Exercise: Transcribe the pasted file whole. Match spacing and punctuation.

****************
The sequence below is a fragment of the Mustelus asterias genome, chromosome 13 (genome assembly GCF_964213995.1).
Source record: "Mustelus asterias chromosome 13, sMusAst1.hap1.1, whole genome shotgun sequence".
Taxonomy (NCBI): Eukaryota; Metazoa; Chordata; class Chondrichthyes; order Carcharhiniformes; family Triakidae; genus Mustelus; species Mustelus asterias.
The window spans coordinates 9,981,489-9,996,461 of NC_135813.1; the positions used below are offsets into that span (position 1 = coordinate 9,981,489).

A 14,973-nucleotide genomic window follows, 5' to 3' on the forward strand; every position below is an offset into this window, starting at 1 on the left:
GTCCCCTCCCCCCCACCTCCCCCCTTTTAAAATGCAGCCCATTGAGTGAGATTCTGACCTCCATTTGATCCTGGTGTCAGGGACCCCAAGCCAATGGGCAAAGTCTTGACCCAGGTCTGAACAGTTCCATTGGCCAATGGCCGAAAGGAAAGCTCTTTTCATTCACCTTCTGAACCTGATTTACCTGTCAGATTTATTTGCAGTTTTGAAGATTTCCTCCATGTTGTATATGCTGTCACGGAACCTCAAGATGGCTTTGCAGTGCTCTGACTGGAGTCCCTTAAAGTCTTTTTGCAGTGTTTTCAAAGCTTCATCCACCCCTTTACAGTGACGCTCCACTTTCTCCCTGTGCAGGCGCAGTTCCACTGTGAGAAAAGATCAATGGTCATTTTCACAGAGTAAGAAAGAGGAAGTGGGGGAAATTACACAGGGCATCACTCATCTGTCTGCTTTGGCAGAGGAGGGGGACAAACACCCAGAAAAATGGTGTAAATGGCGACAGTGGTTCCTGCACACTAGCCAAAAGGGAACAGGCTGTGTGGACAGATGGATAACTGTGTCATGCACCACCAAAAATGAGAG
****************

The sequence below is a fragment of the Mustelus asterias genome, chromosome 13 (genome assembly GCF_964213995.1).
Source record: "Mustelus asterias chromosome 13, sMusAst1.hap1.1, whole genome shotgun sequence".
Taxonomy (NCBI): Eukaryota; Metazoa; Chordata; class Chondrichthyes; order Carcharhiniformes; family Triakidae; genus Mustelus; species Mustelus asterias.
The window spans coordinates 9,981,489-9,996,461 of NC_135813.1; the positions used below are offsets into that span (position 1 = coordinate 9,981,489).

A 14,973-nucleotide genomic window follows, 5' to 3' on the forward strand; every position below is an offset into this window, starting at 1 on the left:
GTCCCCTCCCCCCCACCTCCCCCCTTTTAAAATGCAGCCCATTGAGTGAGATTCTGACCTCCATTTGATCCTGGTGTCAGGGACCCCAAGCCAATGGGCAAAGTCTTGACCCAGGTCTGAACAGTTCCATTGGCCAATGGCCGAAAGGAAAGCTCTTTTCATTCACCTTCTGAACCTGATTTACCTGTCAGATTTATTTGCAGTTTTGAAGATTTCCTCCATGTTGTATATGCTGTCACGGAACCTCAAGATGGCTTTGCAGTGCTCTGACTGGAGTCCCTTAAAGTCTTTTTGCAGTGTTTTCAAAGCTTCATCCACCCCTTTACAGTGACGCTCCACTTTCTCCCTGTGCAGGCGCAGTTCCACTGTGAGAAAAGATCAATGGTCATTTTCACAGAGTAAGAAAGAGGAAGTGGGGGAAATTACACAGGGCATCACTCATCTGTCTGCTTTGGCAGAGGAGGGGGACAAACACCCAGAAAAATGGTGTAAATGGCGACAGTGGTTCCTGCACACTAGCCAAAAGGGAACAGGCTGTGTGGACAGATGGATAACTGTGTCATGCACCACCAAAAATGAGAG